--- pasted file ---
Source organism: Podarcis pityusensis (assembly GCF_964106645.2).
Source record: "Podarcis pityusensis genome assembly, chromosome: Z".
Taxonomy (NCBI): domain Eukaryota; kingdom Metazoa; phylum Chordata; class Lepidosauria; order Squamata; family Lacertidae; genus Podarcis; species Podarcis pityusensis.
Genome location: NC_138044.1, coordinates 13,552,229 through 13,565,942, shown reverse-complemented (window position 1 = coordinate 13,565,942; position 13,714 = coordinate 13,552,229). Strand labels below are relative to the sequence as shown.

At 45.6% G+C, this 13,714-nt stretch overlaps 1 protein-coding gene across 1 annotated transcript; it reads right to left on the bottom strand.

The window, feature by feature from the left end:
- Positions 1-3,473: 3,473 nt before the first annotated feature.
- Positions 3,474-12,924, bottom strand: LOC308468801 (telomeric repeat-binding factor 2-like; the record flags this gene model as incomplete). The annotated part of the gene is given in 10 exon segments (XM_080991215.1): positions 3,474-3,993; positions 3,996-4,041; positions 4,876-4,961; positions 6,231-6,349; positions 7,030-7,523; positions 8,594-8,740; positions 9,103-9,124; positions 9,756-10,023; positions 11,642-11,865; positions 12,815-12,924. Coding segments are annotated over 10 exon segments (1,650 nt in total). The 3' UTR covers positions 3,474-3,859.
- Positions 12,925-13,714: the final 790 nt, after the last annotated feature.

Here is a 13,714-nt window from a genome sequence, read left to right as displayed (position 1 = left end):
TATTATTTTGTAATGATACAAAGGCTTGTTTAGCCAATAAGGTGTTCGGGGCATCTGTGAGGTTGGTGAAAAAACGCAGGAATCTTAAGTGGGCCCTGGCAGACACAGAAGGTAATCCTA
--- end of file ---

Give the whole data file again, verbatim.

Source organism: Podarcis pityusensis (assembly GCF_964106645.2).
Source record: "Podarcis pityusensis genome assembly, chromosome: Z".
Taxonomy (NCBI): domain Eukaryota; kingdom Metazoa; phylum Chordata; class Lepidosauria; order Squamata; family Lacertidae; genus Podarcis; species Podarcis pityusensis.
Genome location: NC_138044.1, coordinates 13,552,229 through 13,565,942, shown reverse-complemented (window position 1 = coordinate 13,565,942; position 13,714 = coordinate 13,552,229). Strand labels below are relative to the sequence as shown.

At 45.6% G+C, this 13,714-nt stretch overlaps 1 protein-coding gene across 1 annotated transcript; it reads right to left on the bottom strand.

The window, feature by feature from the left end:
- Positions 1-3,473: 3,473 nt before the first annotated feature.
- Positions 3,474-12,924, bottom strand: LOC308468801 (telomeric repeat-binding factor 2-like; the record flags this gene model as incomplete). The annotated part of the gene is given in 10 exon segments (XM_080991215.1): positions 3,474-3,993; positions 3,996-4,041; positions 4,876-4,961; positions 6,231-6,349; positions 7,030-7,523; positions 8,594-8,740; positions 9,103-9,124; positions 9,756-10,023; positions 11,642-11,865; positions 12,815-12,924. Coding segments are annotated over 10 exon segments (1,650 nt in total). The 3' UTR covers positions 3,474-3,859.
- Positions 12,925-13,714: the final 790 nt, after the last annotated feature.

Here is a 13,714-nt window from a genome sequence, read left to right as displayed (position 1 = left end):
TATTATTTTGTAATGATACAAAGGCTTGTTTAGCCAATAAGGTGTTCGGGGCATCTGTGAGGTTGGTGAAAAAACGCAGGAATCTTAAGTGGGCCCTGGCAGACACAGAAGGTAATCCTA